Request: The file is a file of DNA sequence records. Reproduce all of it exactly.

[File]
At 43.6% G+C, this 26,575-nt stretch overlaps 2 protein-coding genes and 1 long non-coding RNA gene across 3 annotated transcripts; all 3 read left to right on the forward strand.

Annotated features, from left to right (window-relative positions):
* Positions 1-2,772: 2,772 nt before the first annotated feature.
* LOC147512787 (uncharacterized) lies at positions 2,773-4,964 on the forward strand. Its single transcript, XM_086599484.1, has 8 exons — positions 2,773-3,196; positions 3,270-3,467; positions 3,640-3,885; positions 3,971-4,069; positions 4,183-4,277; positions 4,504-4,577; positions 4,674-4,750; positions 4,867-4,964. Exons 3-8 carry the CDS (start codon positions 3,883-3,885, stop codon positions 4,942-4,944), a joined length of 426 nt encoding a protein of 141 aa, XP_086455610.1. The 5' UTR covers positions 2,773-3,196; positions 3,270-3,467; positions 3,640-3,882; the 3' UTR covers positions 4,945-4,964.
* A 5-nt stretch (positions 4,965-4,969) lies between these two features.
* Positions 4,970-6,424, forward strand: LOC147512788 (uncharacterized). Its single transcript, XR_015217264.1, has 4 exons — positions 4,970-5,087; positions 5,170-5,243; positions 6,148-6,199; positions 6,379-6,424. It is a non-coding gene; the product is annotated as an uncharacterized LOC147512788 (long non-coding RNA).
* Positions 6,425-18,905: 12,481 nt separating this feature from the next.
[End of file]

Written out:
At 43.6% G+C, this 26,575-nt stretch overlaps 2 protein-coding genes and 1 long non-coding RNA gene across 3 annotated transcripts; all 3 read left to right on the forward strand.

Annotated features, from left to right (window-relative positions):
* Positions 1-2,772: 2,772 nt before the first annotated feature.
* LOC147512787 (uncharacterized) lies at positions 2,773-4,964 on the forward strand. Its single transcript, XM_086599484.1, has 8 exons — positions 2,773-3,196; positions 3,270-3,467; positions 3,640-3,885; positions 3,971-4,069; positions 4,183-4,277; positions 4,504-4,577; positions 4,674-4,750; positions 4,867-4,964. Exons 3-8 carry the CDS (start codon positions 3,883-3,885, stop codon positions 4,942-4,944), a joined length of 426 nt encoding a protein of 141 aa, XP_086455610.1. The 5' UTR covers positions 2,773-3,196; positions 3,270-3,467; positions 3,640-3,882; the 3' UTR covers positions 4,945-4,964.
* A 5-nt stretch (positions 4,965-4,969) lies between these two features.
* Positions 4,970-6,424, forward strand: LOC147512788 (uncharacterized). Its single transcript, XR_015217264.1, has 4 exons — positions 4,970-5,087; positions 5,170-5,243; positions 6,148-6,199; positions 6,379-6,424. It is a non-coding gene; the product is annotated as an uncharacterized LOC147512788 (long non-coding RNA).
* Positions 6,425-18,905: 12,481 nt separating this feature from the next.